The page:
A story of faulty hard disks, kernel panics, and broken pins

When I got a new laptop from my employer, I decided I wanted to use a pure GNOME 3 desktop. The only distribution to offer it out of the box was Fedora, which I didn't really want to use, so I took a completely different path: install Linux Mint Debian Edition with Cinammon, and install GNOME 3 on top of it.

And it is working great! On "my" Dell Latitude 6430u everything works but the Bluetooth adapter. I had some freezes from time to time, which I suspect are due to some bug in the video drivers, but it happened so rarely that it wasn't really a problem. Until yesterday. …Lately, an old USB disk of mine was screaming for retirement, so I bought a 1TB Seagate expansion drive (Model ID: SRD00F1, if you're really interested).

I tried to resize the partitions: kernel panic. To rule out any problems in gparted, I repartitioned it with fdisk and tried to mkfs on it: kernel panic again. Could it be a problem related to the port I was connecting it to? I tried it in both the normal USB2 port and to the high-speed one: guess that? Kernel panic. Any attempt to write a reasonable amount of data on that disk resulted in a kernel panic, and in less than reassuring messages in the logs, like:

Apr 13 23:04:43 murray kernel: [  354.522385] xhci_hcd 0000:00:14.0: WARN: Stalled endpoint


Apr 13 23:06:06 murray kernel: [  437.835970] xhci_hcd 0000:00:14.0: ERROR Unknown event condition, HC probably busted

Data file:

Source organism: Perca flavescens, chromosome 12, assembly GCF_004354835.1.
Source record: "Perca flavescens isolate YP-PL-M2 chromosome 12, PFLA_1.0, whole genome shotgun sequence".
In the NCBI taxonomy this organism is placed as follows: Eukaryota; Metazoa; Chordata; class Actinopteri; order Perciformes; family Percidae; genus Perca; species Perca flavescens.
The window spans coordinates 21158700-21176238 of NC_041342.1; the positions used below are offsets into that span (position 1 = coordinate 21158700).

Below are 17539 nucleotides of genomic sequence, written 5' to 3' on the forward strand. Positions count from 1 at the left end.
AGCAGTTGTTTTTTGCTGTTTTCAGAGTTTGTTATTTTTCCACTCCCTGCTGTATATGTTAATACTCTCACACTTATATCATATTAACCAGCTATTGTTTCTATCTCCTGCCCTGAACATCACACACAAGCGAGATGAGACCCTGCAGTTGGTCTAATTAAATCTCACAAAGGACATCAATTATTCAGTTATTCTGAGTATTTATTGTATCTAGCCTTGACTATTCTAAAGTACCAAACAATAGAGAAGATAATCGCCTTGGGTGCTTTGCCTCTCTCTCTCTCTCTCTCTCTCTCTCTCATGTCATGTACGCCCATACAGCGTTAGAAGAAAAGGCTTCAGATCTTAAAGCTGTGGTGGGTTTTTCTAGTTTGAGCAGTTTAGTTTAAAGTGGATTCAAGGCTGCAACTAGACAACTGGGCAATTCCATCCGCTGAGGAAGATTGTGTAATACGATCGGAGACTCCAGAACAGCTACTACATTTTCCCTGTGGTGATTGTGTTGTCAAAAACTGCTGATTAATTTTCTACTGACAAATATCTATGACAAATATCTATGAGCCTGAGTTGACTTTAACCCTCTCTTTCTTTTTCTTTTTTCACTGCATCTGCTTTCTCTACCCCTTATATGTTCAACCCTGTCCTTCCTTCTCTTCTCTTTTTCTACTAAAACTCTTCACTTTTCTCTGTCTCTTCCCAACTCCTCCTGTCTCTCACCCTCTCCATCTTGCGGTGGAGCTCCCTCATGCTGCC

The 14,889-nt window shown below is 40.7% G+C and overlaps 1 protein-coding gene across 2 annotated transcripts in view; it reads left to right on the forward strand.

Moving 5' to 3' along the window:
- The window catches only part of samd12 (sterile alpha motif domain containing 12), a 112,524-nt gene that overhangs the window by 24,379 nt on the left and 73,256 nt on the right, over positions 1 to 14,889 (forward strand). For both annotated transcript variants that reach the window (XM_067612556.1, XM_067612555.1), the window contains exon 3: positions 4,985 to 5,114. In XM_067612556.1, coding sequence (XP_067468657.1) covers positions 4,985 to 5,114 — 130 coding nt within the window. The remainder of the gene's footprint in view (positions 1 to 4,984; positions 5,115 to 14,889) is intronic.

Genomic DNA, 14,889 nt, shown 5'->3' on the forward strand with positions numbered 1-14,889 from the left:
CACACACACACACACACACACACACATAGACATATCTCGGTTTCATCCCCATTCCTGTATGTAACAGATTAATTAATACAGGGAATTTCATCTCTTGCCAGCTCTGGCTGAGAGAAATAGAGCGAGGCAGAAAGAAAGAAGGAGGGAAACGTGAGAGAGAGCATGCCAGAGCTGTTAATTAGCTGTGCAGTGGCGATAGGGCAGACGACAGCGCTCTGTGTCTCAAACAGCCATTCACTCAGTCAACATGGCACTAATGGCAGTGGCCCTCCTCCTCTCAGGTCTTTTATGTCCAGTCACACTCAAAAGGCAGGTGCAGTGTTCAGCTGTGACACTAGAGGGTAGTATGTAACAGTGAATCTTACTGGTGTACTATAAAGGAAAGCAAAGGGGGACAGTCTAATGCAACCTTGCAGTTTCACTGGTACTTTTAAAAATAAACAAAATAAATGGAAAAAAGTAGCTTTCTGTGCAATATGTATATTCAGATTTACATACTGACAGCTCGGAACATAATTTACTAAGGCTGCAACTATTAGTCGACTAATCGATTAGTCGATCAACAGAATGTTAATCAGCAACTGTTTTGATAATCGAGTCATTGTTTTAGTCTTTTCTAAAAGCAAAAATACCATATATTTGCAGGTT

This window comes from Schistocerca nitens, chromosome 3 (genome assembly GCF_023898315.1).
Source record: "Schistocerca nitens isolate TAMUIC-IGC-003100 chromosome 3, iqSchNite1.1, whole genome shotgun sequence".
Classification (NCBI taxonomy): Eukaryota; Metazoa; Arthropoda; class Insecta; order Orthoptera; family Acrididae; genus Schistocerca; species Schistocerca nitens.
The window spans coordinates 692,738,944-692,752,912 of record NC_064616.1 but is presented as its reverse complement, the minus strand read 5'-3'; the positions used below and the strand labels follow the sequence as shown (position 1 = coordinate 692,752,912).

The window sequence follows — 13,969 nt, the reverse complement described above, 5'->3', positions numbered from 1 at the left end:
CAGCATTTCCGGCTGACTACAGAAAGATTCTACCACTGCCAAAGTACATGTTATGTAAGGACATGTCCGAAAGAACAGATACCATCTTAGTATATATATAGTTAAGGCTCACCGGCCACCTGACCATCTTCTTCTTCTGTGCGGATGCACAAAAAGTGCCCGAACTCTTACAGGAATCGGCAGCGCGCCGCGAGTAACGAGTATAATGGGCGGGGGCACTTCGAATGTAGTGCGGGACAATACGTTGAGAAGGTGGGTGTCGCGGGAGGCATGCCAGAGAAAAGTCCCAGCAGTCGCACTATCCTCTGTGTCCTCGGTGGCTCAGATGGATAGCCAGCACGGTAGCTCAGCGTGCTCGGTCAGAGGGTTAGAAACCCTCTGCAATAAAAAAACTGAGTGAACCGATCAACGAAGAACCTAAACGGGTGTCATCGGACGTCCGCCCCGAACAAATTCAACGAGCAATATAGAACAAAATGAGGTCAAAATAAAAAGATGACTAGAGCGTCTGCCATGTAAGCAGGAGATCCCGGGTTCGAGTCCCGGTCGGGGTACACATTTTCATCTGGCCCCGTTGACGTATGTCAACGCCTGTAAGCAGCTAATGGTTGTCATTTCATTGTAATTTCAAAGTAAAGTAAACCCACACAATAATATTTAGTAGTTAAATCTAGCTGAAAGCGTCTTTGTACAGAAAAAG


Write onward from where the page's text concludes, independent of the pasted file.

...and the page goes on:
I found out that other people had problems with the xhci driver, and they were actually recognized as nasty bugs. Bad stuff: I had a disk about to break, and no chance to copy the data over onto the replacement. Uhm…

The nicest thing is that LMDE is compatible with Debian repositories so, if you do that carefully, you can actually mix Debian packages with the official ones in LMDE.

And that I did: installed a more up to date kernel image from Wheezy, and the problem was half-solved. The good half is that I was able to make a filesystem on the disk; the bad half is that, according to syslog, there is still some problem left:

Apr 14 12:46:48 murray kernel: [  622.462040] usb 2-3: reset SuperSpeed USB device number 2 using xhci_hcd
Apr 14 12:46:48 murray kernel: [  622.478321] xhci_hcd 0000:00:14.0: xHCI xhci_drop_endpoint called with disabled ep ffff8802157b0ac0
Apr 14 12:46:48 murray kernel: [  622.478330] xhci_hcd 0000:00:14.0: xHCI xhci_drop_endpoint called with disabled ep ffff8802157b0b00

When that happens, the writes on the disk stand still for a fraction of second and then continue as normal. Not really optimal, but at least usable.

Everything fine? Well, no… When I decided to use packages from wheezy, I wanted to do it by enabling the official wheezy repositories, and set apt pins so that I could install them only if I requested them explicitly. But I haven't made it. I read the man pages for apt_preferences (again), and google'd about the subject (again), but no: that didn't work. So, in case you'd be so kind to suggest where I was wrong, here you are:

this was my /etc/apt/sources.list.d/wheezy.list:

deb http://ftp.uninett.no/pub/linux/debian wheezy main contrib non-free

and this was the latest pref file:

Explanation: Disable Wheezy
Package: *
Pin: release o=Debian,n=wheezy
Pin-Priority: 1

I also tried with a simpler "Pin" line with just "n", or by using the origin "ftp.uninett.no", and with different pin priorities, just in case (50, 1, -10). No way: packages in wheezy always got priority 500 and were always the preferred ones.

If you know where I was wrong, please share. For now I had to live with a porkaround: enable wheezy just for the time needed to install the new kernel, and then disable it again.



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